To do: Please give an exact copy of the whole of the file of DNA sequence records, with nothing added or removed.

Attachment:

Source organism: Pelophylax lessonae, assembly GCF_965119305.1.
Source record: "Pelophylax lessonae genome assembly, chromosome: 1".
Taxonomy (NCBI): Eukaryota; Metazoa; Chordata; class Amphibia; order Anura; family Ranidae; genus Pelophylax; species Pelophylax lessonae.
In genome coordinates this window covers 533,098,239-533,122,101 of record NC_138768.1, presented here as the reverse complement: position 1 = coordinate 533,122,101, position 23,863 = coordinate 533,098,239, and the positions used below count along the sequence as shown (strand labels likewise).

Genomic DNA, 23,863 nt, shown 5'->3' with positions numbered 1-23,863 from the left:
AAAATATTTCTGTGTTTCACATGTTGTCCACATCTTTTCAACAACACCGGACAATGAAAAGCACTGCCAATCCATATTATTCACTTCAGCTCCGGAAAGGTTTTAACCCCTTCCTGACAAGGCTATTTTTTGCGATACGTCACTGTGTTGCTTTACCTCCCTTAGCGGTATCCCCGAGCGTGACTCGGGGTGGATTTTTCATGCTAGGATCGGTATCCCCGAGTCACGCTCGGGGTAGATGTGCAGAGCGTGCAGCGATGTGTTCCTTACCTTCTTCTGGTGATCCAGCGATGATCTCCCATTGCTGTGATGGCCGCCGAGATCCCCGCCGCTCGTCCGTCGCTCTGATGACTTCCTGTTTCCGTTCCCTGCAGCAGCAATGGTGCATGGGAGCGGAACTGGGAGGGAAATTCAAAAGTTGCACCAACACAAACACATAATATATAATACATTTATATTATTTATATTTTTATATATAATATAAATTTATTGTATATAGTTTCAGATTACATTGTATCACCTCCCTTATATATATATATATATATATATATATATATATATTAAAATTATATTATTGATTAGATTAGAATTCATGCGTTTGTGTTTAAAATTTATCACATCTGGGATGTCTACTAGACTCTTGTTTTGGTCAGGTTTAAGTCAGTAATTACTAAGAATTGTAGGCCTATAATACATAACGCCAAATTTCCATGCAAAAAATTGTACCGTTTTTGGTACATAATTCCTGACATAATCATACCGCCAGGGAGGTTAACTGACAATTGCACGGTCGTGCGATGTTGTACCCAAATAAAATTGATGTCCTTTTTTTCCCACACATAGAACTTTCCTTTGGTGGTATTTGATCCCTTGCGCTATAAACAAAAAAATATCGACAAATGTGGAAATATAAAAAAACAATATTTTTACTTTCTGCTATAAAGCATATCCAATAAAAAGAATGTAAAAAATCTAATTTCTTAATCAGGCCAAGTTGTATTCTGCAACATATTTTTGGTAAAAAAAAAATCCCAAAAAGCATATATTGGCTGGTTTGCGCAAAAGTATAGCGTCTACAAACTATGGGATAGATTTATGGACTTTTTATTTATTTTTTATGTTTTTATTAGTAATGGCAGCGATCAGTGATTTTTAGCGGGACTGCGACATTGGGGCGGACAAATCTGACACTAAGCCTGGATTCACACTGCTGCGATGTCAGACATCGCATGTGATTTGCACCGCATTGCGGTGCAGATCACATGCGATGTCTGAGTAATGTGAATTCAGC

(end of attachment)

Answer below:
Source organism: Pelophylax lessonae, assembly GCF_965119305.1.
Source record: "Pelophylax lessonae genome assembly, chromosome: 1".
Taxonomy (NCBI): Eukaryota; Metazoa; Chordata; class Amphibia; order Anura; family Ranidae; genus Pelophylax; species Pelophylax lessonae.
In genome coordinates this window covers 533,098,239-533,122,101 of record NC_138768.1, presented here as the reverse complement: position 1 = coordinate 533,122,101, position 23,863 = coordinate 533,098,239, and the positions used below count along the sequence as shown (strand labels likewise).

Genomic DNA, 23,863 nt, shown 5'->3' with positions numbered 1-23,863 from the left:
AAAATATTTCTGTGTTTCACATGTTGTCCACATCTTTTCAACAACACCGGACAATGAAAAGCACTGCCAATCCATATTATTCACTTCAGCTCCGGAAAGGTTTTAACCCCTTCCTGACAAGGCTATTTTTTGCGATACGTCACTGTGTTGCTTTACCTCCCTTAGCGGTATCCCCGAGCGTGACTCGGGGTGGATTTTTCATGCTAGGATCGGTATCCCCGAGTCACGCTCGGGGTAGATGTGCAGAGCGTGCAGCGATGTGTTCCTTACCTTCTTCTGGTGATCCAGCGATGATCTCCCATTGCTGTGATGGCCGCCGAGATCCCCGCCGCTCGTCCGTCGCTCTGATGACTTCCTGTTTCCGTTCCCTGCAGCAGCAATGGTGCATGGGAGCGGAACTGGGAGGGAAATTCAAAAGTTGCACCAACACAAACACATAATATATAATACATTTATATTATTTATATTTTTATATATAATATAAATTTATTGTATATAGTTTCAGATTACATTGTATCACCTCCCTTATATATATATATATATATATATATATATATATATTAAAATTATATTATTGATTAGATTAGAATTCATGCGTTTGTGTTTAAAATTTATCACATCTGGGATGTCTACTAGACTCTTGTTTTGGTCAGGTTTAAGTCAGTAATTACTAAGAATTGTAGGCCTATAATACATAACGCCAAATTTCCATGCAAAAAATTGTACCGTTTTTGGTACATAATTCCTGACATAATCATACCGCCAGGGAGGTTAACTGACAATTGCACGGTCGTGCGATGTTGTACCCAAATAAAATTGATGTCCTTTTTTTCCCACACATAGAACTTTCCTTTGGTGGTATTTGATCCCTTGCGCTATAAACAAAAAAATATCGACAAATGTGGAAATATAAAAAAACAATATTTTTACTTTCTGCTATAAAGCATATCCAATAAAAAGAATGTAAAAAATCTAATTTCTTAATCAGGCCAAGTTGTATTCTGCAACATATTTTTGGTAAAAAAAAAATCCCAAAAAGCATATATTGGCTGGTTTGCGCAAAAGTATAGCGTCTACAAACTATGGGATAGATTTATGGACTTTTTATTTATTTTTTATGTTTTTATTAGTAATGGCAGCGATCAGTGATTTTTAGCGGGACTGCGACATTGGGGCGGACAAATCTGACACTAAGCCTGGATTCACACTGCTGCGATGTCAGACATCGCATGTGATTTGCACCGCATTGCGGTGCAGATCACATGCGATGTCTGAGTAATGTGAATTCAGC